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Daily business Q&A: Wills generally are inefficient in gifting to problematic adult children

Matt Hopkins of Lester, Loving & Davies discusses establishing trusts for gambling, disabled, minor and other children.
by Paula Burkes Published: February 12, 2013
/articleid/3754396/1/pictures/1950933">Photo - Matt Hopkins of Lester, Loving & Davies, P.C. <strong></strong>
Matt Hopkins of Lester, Loving & Davies, P.C.

Q: What about a trust?

A: The best decision. In a trust, you can leave a child his share but leave the control of that share with a person you know will look out for his best interests. That person — the trustee — will have possession and control of the child's inheritance, and will be able to ensure it is used for his benefit, according to your instructions. You can leave each of your children equal (or unequal) shares, but provide that their shares are to be managed differently. In a trust, the options are virtually limitless, and you can customize your estate plan to account for the varied needs of your heirs.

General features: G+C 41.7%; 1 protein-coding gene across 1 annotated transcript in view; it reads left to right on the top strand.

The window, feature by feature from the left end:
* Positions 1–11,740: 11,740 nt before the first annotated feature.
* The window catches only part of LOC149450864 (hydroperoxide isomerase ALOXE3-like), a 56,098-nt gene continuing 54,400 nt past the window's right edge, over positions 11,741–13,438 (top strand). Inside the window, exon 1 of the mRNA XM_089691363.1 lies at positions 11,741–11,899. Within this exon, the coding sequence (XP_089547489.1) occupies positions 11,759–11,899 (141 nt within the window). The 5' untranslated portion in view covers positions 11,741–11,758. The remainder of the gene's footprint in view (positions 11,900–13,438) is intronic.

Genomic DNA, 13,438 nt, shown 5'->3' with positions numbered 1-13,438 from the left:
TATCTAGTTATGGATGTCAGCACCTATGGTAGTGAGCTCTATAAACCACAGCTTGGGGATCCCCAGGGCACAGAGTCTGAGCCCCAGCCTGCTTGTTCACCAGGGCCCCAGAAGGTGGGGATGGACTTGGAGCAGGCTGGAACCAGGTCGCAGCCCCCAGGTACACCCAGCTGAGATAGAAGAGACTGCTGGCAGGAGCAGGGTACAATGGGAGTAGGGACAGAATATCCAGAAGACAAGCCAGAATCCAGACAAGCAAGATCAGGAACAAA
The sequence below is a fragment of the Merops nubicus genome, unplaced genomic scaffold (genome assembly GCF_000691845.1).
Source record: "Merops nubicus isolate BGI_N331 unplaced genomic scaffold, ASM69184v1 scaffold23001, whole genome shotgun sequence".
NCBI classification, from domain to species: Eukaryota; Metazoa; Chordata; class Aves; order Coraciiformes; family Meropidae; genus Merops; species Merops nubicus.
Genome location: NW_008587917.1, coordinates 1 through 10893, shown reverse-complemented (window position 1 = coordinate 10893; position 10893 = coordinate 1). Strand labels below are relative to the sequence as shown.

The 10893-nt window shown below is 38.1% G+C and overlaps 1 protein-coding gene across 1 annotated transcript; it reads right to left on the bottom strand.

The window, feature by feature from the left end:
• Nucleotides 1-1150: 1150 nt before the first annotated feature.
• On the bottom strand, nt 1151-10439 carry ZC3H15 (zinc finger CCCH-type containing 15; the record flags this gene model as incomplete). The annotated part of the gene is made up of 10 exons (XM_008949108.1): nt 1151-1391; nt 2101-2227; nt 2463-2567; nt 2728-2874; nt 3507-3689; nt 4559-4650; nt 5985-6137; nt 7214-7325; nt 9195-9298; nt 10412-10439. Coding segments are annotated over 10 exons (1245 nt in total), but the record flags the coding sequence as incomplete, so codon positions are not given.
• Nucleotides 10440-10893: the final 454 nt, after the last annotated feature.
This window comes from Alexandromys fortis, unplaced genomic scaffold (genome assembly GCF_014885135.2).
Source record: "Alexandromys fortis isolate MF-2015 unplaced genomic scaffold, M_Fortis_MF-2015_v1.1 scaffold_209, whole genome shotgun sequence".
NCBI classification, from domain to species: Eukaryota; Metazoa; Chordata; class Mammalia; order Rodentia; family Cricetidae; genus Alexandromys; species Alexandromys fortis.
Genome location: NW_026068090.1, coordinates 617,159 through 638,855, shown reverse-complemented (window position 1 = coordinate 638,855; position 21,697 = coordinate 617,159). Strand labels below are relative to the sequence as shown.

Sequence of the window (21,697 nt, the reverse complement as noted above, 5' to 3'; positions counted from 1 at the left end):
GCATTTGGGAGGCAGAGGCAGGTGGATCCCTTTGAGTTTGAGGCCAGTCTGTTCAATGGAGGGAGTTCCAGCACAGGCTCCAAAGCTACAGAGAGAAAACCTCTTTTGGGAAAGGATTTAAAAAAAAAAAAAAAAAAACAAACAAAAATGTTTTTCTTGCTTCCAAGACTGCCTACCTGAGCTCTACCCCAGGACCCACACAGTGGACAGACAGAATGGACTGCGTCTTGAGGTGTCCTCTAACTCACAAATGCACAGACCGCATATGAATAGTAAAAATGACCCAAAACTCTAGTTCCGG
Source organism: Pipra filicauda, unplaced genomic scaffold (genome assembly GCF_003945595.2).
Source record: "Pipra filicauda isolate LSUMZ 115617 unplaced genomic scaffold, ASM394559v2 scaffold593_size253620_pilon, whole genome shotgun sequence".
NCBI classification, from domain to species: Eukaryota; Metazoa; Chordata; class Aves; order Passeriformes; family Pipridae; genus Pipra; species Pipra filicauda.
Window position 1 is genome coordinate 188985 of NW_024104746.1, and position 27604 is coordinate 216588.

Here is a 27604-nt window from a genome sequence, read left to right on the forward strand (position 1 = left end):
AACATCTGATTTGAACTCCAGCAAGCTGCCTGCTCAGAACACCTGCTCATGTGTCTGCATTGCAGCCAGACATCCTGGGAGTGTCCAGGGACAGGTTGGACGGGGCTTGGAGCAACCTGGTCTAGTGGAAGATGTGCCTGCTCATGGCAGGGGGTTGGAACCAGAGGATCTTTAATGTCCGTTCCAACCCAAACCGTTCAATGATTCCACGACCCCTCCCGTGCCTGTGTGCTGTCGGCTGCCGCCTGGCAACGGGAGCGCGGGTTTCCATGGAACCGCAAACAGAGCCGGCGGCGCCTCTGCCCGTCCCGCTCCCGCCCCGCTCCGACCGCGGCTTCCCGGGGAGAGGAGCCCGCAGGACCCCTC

by Paula Burkes
A 1981 journalism graduate of Oklahoma State University, Paula Burkes has more than 30 years experience writing and editing award-winning material for newspapers and healthcare, educational and telecommunications institutions in Tulsa, Oklahoma...
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